Thai trial provides healing for victim's sister and friend

FOUND DEAD: Charles Jones had received a Queen's Service medal for his contribution to croquet.
FOUND DEAD: Charles Jones had received a Queen's Service medal for his contribution to croquet.

A sister and friend of murdered Westport man Charles Jones have a sense of closure since travelling to Thailand last week to give evidence at his killer's trial.

"It's a healing step," Jones' sister, Alison McMillan, said.

She and Jones' friend, Stuart Yeatman, both of Christchurch, went to Pattaya for the court hearing on November 7 of Mohamad Shanar Ryad, a former Syrian army commando and United Nations-registered refugee accused of the brutal murder.

Jones, 56, was the World Croquet Federation president and was five days into a six-week holiday at the Thai beach resort when he was slain in his rented apartment on August 22 last year.

Yeatman discovered his body the next morning and helped Thai police to capture his killer, then aged 22. He was arrested four days later with Jones' computer, cellphone and watch.

Ryad admitted killing the New Zealander but claimed Jones had tried to rape him at knifepoint so he stabbed him to death.

McMillan said she had struggled to comprehend her brother's murder and went to Thailand to defend his reputation.

Some details that emerged shocked her, including that he was stabbed 27 times. However, she felt no malice when she saw her brother's killer for the first time.

He was led into the courtroom with his legs manacled, linked by a chain to wrist irons, and sat within arm's reach of her in court. "I couldn't quite get my head around the whole thing. Just to be there to see this is the man who had taken Charles' life, I thought I should feel angry but I can't. His eyes seemed so empty, like there was nothing there."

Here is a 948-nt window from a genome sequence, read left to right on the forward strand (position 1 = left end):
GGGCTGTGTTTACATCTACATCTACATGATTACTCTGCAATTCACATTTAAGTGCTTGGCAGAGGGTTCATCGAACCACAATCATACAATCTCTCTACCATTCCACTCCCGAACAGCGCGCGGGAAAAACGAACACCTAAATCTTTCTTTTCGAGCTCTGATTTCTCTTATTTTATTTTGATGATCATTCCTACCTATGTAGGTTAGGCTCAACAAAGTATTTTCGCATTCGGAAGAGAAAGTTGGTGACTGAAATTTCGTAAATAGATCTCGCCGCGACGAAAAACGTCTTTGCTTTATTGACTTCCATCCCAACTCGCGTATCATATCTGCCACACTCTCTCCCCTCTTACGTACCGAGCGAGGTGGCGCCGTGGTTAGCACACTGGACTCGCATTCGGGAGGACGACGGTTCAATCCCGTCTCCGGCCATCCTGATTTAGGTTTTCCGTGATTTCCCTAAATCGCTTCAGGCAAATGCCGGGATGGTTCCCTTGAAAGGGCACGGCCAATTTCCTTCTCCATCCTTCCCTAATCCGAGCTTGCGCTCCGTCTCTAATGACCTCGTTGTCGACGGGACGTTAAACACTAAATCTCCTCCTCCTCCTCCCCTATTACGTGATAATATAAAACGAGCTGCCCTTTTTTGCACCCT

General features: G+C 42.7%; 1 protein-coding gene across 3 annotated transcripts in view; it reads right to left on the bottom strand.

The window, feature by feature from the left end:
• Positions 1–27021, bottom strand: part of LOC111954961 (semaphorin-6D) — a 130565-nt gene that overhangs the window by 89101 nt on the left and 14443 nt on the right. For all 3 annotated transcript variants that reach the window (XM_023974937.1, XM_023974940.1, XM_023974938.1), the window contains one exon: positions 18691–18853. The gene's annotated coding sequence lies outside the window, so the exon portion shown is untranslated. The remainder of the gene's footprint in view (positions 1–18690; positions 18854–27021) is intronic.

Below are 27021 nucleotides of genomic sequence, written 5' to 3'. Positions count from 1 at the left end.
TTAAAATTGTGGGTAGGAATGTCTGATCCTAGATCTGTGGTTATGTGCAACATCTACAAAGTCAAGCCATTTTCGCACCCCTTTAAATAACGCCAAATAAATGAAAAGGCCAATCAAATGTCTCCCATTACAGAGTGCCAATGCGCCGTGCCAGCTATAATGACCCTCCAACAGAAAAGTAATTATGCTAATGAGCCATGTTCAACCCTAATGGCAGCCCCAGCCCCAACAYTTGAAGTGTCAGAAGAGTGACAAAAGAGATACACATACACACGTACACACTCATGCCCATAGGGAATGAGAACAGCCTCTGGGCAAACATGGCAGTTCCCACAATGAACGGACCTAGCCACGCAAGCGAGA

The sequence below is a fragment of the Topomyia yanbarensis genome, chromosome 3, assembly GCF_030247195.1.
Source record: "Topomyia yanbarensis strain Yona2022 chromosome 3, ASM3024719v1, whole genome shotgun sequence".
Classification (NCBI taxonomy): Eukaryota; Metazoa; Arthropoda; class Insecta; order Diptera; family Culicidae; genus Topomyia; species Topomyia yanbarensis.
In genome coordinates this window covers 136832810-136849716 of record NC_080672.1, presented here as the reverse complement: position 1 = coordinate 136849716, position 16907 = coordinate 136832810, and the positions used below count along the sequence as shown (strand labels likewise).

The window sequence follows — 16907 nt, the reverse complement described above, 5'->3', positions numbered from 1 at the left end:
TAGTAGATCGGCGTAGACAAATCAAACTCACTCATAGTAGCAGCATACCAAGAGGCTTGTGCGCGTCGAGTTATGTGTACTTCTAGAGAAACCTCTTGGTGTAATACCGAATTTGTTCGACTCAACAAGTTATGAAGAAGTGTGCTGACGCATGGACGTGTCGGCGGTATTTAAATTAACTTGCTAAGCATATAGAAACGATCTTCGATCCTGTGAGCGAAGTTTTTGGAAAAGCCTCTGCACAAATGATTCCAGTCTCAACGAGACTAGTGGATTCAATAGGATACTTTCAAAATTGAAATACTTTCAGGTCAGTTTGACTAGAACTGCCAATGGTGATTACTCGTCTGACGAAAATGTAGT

Yeatman spent most of the day in the witness box being questioned about his friend, whom he knew for about four years.

"‘I feel I've been heard and I feel I've done my job as far as my friendship to Charles goes and my obligations to him."

His friend's murder had been hard to cope with on top of rebuilding his Christchurch business, which was destroyed in the February quake, he said.

"I was a bit worried going back and that it would stuff me up in the head but it did the opposite."

On the night of the murder, Yeatman had dropped Jones at his apartment to meet Ryad, whom Jones had befriended and had met twice previously.

When he failed to turn up at breakfast, Yeatman investigated and found his body in his apartment. A cellphone sim card belonging to Jones, which Yeatman told Thai police about, helped them to track down the killer.

"I found him. I found the killer and helped make sure he faces the outcome of the Thai court."

He told the court Jones would never attack someone and was incapacitated with an injured shoulder from a fall in England. "Charles was the meekest, mildest guy."

Yeatman said he trusted the court to properly deal with his friend's killer but hoped he didn't get the death penalty.

"We can see a young man who has gone so far over the line, you can say unequivocally he has ruined his life."

Ryad would next appear in court on January 15, when his defence lawyer would put his case.

They were told he planned to admit it was a botched robbery and drop his allegations against Jones.

Sunday Star Times